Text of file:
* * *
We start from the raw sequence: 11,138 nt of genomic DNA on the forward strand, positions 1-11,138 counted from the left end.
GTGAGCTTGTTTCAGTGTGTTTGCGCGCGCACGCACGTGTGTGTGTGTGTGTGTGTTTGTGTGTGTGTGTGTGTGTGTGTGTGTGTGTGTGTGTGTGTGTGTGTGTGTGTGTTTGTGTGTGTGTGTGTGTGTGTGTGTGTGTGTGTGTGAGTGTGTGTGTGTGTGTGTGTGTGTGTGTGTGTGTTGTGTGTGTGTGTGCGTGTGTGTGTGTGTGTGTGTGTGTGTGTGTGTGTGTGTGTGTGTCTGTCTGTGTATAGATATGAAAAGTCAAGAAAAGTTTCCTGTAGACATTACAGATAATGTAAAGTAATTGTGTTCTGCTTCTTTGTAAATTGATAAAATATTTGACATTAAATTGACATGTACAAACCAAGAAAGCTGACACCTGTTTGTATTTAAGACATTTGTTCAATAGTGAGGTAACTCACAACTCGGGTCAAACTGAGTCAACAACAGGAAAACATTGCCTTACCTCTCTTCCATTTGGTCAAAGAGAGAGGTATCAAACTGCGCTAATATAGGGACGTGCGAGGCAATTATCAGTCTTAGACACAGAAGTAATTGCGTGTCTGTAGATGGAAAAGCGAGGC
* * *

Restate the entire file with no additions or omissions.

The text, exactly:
We start from the raw sequence: 11,138 nt of genomic DNA on the forward strand, positions 1-11,138 counted from the left end.
GTGAGCTTGTTTCAGTGTGTTTGCGCGCGCACGCACGTGTGTGTGTGTGTGTGTGTTTGTGTGTGTGTGTGTGTGTGTGTGTGTGTGTGTGTGTGTGTGTGTGTGTGTGTGTTTGTGTGTGTGTGTGTGTGTGTGTGTGTGTGTGTGTGAGTGTGTGTGTGTGTGTGTGTGTGTGTGTGTGTGTTGTGTGTGTGTGTGCGTGTGTGTGTGTGTGTGTGTGTGTGTGTGTGTGTGTGTGTGTGTCTGTCTGTGTATAGATATGAAAAGTCAAGAAAAGTTTCCTGTAGACATTACAGATAATGTAAAGTAATTGTGTTCTGCTTCTTTGTAAATTGATAAAATATTTGACATTAAATTGACATGTACAAACCAAGAAAGCTGACACCTGTTTGTATTTAAGACATTTGTTCAATAGTGAGGTAACTCACAACTCGGGTCAAACTGAGTCAACAACAGGAAAACATTGCCTTACCTCTCTTCCATTTGGTCAAAGAGAGAGGTATCAAACTGCGCTAATATAGGGACGTGCGAGGCAATTATCAGTCTTAGACACAGAAGTAATTGCGTGTCTGTAGATGGAAAAGCGAGGC